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Vitamin B12, otherwise known as cobalamin (cobalamine), has the most complicated structural makeup among the B-complex group. It is essential for neurological health, DNA synthesis, and formation of red blood cells. It helps burn carbohydrates and fats to convert them to energy.

The human body does not synthesize vitamin B12 on its own, thus we get it from other sources such as from the food that we eat.

The Basics of Vitamin B12

Vitamin B12 is a co-factor in myelin production. Myelin forms the myelin sheath, a protective covering for our nerves, which allows for a smoother nerve impulse transmission. The lack of myelin sheath damages the cranial, peripheral, and spinal nerves resulting in neurological problems.

Foods highest in vitamin B12
Foods highest in vitamin B12

One of the most important functions of Vitamin B12 is its role in forming red blood cells (RBC).  These cells are responsible for carrying oxygen from the lungs to the different parts of the body. Without this vitamin, RBCs are unable to properly multiply. The lack of vitamin B12 inside the body will result in a drop in RBC production. This, in turn, causes diminished oxygen supply.

ODS-NIH RDA for Vitamin B12
ODS-NIH RDA for Vitamin B12

Why You Need More Cobalamin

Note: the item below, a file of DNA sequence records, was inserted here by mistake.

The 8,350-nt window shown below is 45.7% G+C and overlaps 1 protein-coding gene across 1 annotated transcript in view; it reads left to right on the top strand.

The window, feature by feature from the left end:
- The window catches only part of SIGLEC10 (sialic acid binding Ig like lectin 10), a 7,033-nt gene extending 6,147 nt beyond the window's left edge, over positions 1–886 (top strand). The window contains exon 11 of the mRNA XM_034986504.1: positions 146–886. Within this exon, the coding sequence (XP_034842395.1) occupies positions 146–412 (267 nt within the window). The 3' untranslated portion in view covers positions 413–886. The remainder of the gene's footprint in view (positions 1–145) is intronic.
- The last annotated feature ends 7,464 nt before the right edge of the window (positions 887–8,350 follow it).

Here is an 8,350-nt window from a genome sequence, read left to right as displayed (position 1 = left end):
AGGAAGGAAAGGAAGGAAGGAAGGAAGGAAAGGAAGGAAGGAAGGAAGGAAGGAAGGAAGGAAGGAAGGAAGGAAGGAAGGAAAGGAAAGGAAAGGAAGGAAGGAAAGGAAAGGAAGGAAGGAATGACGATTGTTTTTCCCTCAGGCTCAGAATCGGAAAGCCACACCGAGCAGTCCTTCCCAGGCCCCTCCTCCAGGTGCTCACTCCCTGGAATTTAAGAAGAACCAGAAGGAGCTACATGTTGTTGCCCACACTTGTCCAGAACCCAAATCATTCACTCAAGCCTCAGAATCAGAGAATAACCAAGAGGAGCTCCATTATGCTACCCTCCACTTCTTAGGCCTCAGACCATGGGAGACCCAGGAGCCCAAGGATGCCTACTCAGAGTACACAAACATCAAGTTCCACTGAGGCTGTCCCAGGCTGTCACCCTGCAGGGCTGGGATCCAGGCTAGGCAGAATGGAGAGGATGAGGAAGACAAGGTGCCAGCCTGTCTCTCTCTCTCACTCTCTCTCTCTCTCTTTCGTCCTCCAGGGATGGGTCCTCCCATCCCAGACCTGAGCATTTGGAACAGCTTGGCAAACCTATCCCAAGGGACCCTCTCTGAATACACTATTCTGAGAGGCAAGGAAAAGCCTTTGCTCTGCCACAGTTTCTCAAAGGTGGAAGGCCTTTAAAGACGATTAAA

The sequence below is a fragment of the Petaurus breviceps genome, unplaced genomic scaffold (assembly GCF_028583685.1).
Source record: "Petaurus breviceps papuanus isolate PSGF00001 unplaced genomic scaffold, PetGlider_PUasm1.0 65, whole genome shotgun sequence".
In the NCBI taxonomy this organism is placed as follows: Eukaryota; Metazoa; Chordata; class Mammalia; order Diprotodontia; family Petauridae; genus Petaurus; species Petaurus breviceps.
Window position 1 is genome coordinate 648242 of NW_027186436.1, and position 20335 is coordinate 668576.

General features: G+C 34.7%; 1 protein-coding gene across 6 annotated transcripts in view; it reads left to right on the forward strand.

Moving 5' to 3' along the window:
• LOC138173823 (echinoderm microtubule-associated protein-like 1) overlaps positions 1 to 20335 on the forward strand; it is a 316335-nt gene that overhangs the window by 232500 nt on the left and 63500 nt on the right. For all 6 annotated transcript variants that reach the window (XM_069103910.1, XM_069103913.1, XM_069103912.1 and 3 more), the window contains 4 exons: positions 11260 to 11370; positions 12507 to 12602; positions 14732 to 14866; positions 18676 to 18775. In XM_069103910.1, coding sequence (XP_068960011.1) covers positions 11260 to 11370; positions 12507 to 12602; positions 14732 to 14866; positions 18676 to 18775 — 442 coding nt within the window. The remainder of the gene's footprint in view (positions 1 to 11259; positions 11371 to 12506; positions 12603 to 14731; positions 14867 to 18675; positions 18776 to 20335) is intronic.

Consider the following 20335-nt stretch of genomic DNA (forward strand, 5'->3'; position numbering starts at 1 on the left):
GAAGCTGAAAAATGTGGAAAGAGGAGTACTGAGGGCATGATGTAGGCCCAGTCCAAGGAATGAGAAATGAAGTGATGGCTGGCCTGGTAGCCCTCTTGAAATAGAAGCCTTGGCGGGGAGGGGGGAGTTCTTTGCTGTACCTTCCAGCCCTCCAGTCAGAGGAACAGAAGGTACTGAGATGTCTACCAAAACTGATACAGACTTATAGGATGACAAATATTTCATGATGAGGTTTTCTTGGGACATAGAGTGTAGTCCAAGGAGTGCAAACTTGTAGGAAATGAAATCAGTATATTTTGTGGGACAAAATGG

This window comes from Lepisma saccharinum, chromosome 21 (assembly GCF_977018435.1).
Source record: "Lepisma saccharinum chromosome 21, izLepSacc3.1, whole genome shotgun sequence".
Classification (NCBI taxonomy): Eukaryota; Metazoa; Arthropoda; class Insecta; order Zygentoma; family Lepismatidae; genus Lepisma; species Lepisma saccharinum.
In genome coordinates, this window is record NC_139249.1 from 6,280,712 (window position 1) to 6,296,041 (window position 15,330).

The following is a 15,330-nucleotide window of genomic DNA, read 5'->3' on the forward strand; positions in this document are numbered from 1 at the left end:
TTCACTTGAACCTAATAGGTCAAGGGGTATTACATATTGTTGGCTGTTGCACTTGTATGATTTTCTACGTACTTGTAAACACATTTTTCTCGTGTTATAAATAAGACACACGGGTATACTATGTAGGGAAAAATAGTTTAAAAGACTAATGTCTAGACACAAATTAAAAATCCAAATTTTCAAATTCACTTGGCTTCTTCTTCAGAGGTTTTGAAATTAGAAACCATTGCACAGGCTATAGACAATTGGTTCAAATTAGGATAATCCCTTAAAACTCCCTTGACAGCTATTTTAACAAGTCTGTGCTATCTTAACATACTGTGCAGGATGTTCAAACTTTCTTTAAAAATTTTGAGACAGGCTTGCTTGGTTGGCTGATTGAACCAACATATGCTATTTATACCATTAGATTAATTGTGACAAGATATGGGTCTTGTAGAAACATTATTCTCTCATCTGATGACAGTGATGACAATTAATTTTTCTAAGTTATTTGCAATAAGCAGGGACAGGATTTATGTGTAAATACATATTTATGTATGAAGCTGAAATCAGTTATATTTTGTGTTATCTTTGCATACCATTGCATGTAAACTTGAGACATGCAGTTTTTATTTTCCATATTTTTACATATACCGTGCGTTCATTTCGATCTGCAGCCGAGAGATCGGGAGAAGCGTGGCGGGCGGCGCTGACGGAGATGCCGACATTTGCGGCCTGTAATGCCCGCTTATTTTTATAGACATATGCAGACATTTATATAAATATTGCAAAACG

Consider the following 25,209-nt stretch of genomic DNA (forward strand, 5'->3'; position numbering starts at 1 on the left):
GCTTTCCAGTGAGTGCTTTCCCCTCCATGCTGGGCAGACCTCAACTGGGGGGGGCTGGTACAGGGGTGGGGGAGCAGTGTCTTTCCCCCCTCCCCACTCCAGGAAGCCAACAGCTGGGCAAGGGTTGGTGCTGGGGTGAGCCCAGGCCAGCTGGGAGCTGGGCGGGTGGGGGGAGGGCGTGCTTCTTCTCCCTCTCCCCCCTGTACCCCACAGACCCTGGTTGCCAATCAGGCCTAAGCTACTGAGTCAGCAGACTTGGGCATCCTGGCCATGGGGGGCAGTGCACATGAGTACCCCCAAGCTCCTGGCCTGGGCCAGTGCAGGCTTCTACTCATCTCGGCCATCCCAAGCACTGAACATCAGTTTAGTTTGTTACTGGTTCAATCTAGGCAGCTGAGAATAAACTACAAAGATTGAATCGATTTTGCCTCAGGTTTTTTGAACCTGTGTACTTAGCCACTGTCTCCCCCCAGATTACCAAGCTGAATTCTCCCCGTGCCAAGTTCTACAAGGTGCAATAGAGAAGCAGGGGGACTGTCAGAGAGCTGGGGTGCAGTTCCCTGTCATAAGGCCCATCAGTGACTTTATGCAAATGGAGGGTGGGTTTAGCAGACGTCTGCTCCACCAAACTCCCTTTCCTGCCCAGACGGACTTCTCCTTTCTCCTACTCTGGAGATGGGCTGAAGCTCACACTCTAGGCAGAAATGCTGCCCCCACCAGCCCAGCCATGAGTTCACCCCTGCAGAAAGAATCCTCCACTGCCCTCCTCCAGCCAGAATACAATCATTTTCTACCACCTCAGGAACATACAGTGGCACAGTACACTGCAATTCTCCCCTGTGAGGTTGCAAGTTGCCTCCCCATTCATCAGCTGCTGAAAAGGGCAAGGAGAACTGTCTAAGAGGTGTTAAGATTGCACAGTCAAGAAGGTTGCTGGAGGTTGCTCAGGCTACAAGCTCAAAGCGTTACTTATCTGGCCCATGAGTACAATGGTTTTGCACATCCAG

Our body can only store vitamin B12 for up to 4 years. And because it is a water-soluble micronutrient, it dissolves easily and is readily flushed out of the body.

Vitamin B12 deficiency usually happens in the elderly when absorption becomes difficult. It can also occur in people who underwent gastric surgery. Alcoholism and prolonged use of antacids are also factors that contribute to decreased vitamin B12 levels in the body.

Furthermore, certain medical conditions like pernicious anemia, Crohn’s disease, atrophic gastritis, celiac disease, Lupus, and Grave’s disease may cause vitamin B12 deficiency, too.

The most common sources of vitamin B12 are animal products – eggs, dairy, fish, and meat. Because of this, vegans are also susceptible to vitamin B12 deficiency.

Cobalamin deficiency manifests in a number of symptoms: constipation, weakness, weight loss, loss of appetite, lightheadedness, pale skin, depression, memory loss numbness of the hands and feet, irritation, tremors, and loss of balance.

Taking Too Much Vitamin B12

Vitamin B12 is generally safe to use. There are no reports of adverse or toxic effects of vitamin B12 in healthy people, even in large doses.

Sources of Vitamin B12

Excellent sources of vitamin B12 are as follows:

  • Clams
  • Beef liver
  • Rainbow trout
  • Salmon
  • Tuna fish
  • Cheeseburger
  • Haddock
  • Low-fat milk
  • Yoghurt
  • Swiss Cheese
  • Ham
  • Egg
  • Chicken breast

 

 

You can download and print a large format version of our Vitamin B12 graphic here

This is one of a series of posts on vitamins starting with vitamin A here